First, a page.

Tech law predictions for 2073
The wonderful Society for Computers and Law is 50 this year, and it is producing a book of predictions of what tech law will look like in 50 years' time.
Here is my small contribution:
In 50 years time, when the Society for Computers and Law celebrates its centenary, I will be 90. Whether I will still be around, or still thinking about Internet and telecoms law, who knows. Will there even be "Internet law" in 2073, or will that term seem as anachronistic as "law of the telegraph" would seem today?
I know the object of this exercise is to predict what tech law might look like in 50 years time, but I'm not even going to pretend to do that. Humans are, typically, terrible when it comes to predicting the future, perhaps especially when it comes to technology, which moves and changes focus so quickly. I'm not confident I could predict even 5 years into the future, let alone 50.
So instead of predicting the state of tech law, I'm going to make a wish. And, for those of you who know me, it might seem like an odd wish, given that my career to date has been very much focussed on the technology. I've spent much of my time with the SCL helping lawyers better understand the technology on which they advise - "putting the 'tech' into 'tech law'", so to speak.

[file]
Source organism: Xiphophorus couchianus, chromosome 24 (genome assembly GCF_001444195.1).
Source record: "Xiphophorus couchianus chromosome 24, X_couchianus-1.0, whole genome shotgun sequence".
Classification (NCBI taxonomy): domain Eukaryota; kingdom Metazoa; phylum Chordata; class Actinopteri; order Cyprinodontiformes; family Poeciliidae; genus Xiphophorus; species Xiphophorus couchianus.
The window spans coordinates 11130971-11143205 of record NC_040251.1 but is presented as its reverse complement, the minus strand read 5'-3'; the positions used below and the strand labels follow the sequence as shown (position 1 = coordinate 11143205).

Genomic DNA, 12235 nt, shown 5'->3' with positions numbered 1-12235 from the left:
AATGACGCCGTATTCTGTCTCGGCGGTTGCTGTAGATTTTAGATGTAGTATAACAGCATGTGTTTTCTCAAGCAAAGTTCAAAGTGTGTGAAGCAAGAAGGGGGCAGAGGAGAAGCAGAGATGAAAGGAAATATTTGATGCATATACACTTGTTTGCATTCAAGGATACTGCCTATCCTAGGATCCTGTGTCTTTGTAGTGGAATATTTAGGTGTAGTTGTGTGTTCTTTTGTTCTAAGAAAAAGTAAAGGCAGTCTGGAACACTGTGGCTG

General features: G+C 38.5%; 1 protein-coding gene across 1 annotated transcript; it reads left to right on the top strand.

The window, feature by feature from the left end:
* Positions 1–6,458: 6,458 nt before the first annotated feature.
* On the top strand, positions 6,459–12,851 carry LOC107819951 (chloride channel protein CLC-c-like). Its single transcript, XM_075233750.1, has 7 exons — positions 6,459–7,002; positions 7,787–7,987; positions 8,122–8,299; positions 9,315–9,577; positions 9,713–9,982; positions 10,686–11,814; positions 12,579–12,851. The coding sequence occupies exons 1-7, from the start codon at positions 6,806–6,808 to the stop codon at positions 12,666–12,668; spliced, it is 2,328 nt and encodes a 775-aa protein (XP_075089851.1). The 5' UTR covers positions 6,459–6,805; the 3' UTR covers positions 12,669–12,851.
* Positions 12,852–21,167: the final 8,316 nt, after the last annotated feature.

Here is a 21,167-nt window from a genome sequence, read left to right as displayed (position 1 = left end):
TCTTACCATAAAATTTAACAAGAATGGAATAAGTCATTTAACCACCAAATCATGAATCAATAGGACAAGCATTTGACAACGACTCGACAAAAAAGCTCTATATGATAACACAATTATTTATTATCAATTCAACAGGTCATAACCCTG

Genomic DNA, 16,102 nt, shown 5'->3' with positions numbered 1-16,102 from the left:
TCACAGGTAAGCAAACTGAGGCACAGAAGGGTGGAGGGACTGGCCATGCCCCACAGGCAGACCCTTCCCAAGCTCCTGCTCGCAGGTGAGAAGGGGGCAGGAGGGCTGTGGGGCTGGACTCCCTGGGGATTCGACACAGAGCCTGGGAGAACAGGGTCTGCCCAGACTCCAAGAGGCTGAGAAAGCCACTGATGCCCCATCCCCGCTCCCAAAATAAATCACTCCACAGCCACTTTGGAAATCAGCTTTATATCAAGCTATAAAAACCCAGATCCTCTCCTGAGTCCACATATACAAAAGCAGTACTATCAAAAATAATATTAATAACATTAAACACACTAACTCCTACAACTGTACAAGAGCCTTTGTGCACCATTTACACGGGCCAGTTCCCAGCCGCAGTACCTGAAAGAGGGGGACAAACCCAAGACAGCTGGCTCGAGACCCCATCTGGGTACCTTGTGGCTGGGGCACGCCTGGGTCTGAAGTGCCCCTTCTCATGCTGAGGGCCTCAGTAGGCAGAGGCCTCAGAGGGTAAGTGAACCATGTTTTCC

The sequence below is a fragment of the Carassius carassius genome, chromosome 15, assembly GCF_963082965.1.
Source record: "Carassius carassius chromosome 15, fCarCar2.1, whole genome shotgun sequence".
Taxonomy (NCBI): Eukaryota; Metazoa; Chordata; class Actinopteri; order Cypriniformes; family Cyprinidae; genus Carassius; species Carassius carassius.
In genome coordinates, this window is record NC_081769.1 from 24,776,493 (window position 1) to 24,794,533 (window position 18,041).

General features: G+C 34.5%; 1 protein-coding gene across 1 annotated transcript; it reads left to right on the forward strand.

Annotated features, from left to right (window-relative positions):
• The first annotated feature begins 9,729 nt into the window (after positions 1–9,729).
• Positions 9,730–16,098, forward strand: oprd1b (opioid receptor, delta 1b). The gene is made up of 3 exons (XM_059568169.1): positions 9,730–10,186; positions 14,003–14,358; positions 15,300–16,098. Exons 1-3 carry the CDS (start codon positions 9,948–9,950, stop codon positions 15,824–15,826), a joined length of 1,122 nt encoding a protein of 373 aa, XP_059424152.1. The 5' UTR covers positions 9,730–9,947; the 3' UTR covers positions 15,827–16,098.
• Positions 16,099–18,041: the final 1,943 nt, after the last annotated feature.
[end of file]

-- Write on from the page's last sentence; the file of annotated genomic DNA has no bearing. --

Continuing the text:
This is still important, but it is a piece that I wrote almost 10 years ago, in 2015, which underpins my wish today. I wrote:
"Luddism is a misunderstood concept, with the phrase 'Luddite' generally being used to refer to someone who chooses not to adopt new technologies. But this usage is to misstate, or to misunderstand, what Luddism was about and, in suggesting that we 'be more Luddite', I am not suggesting that we should become anti-technology. Luddites were not concerned about technology as such. Rather, they were concerned about machines 'hurtful to Commonality'. Luddites were looking for recognition that innovation should be about more than simply profit maximisation, and that greater recognition should be given to the impact which technology had on the lives of the average person."
I went on to say:
"The Luddites were not asking for the end of technology. But they were asking for technology to be developed with humans in mind, to innovate in a way which was beneficial to commonality, not hurtful. Machines which made everyone's lives better, not just the lives of a few. Machines which made jobs easier, not fewer."
That is my wish, for tech law in 2073: not a wish that we become anti-technology, but a wish that we work to ensure that our technology is not anti-human. That we keep humans - all humans, not just rich, or healthy, or technically adept, humans - at the heart of technology. That we use our skills to help build technology helpful to commonality, not hurtful to it.